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A sad goodbye to a once-proud institution

September 5th, 2005 | No Comments | Categories: Uncategorized |

Pop music used to mean something. I don’t just mean ‘music’ – music still does mean something, and still has the power to change the world – but it used to be that proper Pop, chart pop, had a cultural significance.

The great indicator of this in the 60s/70s/80s was Top Of The Pops – like a weekly Queen’s speech, we’d all gather round the tele to find out who was number 1. Playing on TOTP was a sure way of selling a shedload more records, and presenting it was pretty much the pinacle for any radio DJ. Even Peel presented TOTP!

It was reading this article about Andi Peters quitting as Exec Producer that got me thinking about it again. Andi claims he just wants to get back in front of the camera, but the ever increasing irrelavence of the show must have had an influence. I can’t imagine for a second that a producer of TOTP in the 80s would have left to present some lame-assed reality TV show in a hospital. Nope, that would have been seen as a major step backwards.

So what’s happened? Well, partly it’s just that single sales are utterly meaningless these days, so having a ‘number one’ single is less and less important. It’s also partly that the singles charts are so full of novelty crap, because sales are so low anyway – that the kind of thing that gets shown is often dreadful. It’s not like there weren’t dreadful records in the past – Black Lace, Captain Sensible, Spitting Image, Joe Dolce – there were tonnes of piss-poor novelty hits back then too, they were just a better class of piss-poor novelty hit. They were actually funny, rather than infuriating. And they didn’t seem to be part of some huge corporate marketing plan to rip off kids who don’t understand the technology they are getting involved with, in the style of that sodding Frog thing.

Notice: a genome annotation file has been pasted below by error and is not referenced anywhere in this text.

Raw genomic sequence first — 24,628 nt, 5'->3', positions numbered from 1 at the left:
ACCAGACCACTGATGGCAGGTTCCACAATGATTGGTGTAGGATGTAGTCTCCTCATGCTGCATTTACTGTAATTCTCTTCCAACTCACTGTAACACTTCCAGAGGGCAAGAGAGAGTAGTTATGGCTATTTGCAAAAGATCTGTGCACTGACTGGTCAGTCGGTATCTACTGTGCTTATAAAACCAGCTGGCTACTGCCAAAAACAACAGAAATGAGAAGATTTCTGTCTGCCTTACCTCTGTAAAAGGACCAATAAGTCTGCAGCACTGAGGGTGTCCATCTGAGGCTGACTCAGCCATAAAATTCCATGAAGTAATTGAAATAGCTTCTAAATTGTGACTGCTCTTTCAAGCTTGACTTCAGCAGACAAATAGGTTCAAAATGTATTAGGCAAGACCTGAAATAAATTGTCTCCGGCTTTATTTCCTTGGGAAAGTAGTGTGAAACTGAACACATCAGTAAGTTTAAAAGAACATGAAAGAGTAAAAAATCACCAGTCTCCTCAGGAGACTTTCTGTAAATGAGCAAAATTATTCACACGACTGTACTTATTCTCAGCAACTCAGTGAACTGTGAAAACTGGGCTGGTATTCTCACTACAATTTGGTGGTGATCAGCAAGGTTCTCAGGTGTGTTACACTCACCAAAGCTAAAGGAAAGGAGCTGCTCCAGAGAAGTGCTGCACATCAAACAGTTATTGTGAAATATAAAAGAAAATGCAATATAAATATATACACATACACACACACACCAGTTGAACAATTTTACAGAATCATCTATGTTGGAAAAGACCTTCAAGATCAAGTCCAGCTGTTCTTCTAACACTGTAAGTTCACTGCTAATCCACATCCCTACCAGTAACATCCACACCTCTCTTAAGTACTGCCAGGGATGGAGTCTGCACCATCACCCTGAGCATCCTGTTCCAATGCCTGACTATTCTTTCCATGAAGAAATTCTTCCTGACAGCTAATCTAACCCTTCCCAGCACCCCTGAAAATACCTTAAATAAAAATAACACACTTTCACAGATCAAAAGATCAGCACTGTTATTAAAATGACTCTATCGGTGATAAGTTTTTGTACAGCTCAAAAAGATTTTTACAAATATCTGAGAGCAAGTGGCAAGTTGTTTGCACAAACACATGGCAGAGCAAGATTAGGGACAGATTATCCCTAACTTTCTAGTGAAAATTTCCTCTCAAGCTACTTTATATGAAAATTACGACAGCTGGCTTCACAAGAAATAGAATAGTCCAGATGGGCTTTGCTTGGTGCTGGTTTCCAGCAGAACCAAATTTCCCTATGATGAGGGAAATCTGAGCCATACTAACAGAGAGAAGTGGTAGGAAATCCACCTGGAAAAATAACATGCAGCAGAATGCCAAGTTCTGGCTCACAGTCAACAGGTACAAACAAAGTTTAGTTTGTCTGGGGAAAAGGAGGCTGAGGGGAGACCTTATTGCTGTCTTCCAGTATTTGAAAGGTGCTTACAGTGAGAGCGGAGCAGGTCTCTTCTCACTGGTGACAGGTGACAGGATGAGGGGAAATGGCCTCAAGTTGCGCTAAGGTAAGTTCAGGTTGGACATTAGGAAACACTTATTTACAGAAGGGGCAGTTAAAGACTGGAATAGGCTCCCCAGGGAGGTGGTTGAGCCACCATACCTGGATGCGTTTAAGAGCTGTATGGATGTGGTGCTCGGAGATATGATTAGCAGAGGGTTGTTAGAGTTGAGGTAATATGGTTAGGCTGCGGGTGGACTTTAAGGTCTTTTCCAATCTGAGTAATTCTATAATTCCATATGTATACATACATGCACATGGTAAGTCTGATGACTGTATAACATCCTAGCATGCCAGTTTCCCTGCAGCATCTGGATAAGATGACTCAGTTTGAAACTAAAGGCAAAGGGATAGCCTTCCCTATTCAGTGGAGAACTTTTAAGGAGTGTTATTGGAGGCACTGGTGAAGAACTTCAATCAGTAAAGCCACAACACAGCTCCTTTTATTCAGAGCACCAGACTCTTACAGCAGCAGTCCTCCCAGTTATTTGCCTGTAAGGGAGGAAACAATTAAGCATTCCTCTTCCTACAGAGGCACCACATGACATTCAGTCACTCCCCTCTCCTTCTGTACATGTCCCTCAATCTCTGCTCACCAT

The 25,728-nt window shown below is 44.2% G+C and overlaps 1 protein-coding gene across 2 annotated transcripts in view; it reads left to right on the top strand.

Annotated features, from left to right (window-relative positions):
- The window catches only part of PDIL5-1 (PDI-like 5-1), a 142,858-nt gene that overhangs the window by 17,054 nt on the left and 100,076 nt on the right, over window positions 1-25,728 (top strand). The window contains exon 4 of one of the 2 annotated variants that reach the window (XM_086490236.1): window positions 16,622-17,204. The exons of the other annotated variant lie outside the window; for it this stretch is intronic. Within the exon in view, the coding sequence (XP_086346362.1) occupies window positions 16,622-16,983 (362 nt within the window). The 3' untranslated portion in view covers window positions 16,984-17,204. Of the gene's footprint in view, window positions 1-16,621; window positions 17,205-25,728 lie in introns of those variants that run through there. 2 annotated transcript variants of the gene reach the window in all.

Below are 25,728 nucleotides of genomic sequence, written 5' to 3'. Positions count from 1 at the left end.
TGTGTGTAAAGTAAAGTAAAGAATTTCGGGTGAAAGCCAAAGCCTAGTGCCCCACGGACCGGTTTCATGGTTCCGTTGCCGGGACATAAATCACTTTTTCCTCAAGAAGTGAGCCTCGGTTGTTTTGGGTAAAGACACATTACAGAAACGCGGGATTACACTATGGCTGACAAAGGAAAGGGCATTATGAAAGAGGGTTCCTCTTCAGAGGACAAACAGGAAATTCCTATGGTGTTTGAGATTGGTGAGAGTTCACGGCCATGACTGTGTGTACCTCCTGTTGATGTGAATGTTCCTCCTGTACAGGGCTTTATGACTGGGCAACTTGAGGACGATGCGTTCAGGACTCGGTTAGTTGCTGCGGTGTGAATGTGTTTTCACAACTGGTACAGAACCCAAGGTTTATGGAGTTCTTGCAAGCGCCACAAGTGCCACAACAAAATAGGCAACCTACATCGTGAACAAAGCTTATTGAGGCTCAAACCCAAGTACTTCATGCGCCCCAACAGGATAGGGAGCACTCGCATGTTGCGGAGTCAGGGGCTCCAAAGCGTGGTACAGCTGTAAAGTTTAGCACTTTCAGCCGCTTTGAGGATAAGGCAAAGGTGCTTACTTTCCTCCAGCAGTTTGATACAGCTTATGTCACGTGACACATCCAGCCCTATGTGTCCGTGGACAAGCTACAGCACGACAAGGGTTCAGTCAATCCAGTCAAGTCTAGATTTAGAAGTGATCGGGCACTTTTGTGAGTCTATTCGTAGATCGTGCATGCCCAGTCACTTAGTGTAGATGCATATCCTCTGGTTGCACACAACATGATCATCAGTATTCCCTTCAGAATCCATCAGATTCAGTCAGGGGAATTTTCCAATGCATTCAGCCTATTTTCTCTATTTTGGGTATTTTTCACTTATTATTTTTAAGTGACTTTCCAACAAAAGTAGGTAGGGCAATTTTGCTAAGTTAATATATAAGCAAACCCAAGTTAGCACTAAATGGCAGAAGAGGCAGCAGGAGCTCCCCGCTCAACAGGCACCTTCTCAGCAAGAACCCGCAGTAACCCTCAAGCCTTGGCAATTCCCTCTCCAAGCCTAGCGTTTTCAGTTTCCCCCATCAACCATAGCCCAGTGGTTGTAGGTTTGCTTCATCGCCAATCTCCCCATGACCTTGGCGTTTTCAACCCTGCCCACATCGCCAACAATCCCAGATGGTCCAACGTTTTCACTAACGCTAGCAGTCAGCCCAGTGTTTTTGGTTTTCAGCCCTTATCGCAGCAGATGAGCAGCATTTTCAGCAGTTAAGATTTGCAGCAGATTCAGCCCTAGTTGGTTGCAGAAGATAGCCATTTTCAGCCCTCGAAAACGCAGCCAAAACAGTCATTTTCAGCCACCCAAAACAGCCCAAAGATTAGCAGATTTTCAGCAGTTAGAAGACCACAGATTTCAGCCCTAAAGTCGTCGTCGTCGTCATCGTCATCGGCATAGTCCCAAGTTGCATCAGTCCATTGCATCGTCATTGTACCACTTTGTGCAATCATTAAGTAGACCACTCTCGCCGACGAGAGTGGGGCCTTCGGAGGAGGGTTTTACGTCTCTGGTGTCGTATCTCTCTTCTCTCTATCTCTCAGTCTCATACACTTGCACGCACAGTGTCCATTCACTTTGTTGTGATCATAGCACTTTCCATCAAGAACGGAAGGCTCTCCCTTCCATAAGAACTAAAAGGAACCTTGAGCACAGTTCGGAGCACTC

Musical markets have diversified hugely – I rarely own anything that gets anywhere near the charts (of the current top 75 UK albums I own one – KT Tunstall‘s marvellous ‘Eye To The Telescope’) – and the internet has thankfully given us access to music that would previously have remained hidden. But I still can’t hlelp mourning the loss of families sitting round to watch Top Of The Pops, even if it was just so the parents could say ‘d’you call that music????’

Soundtrack – Charlie Peacock, ‘Love Press Ex-Curio’ (marvellous, simply marvellous)

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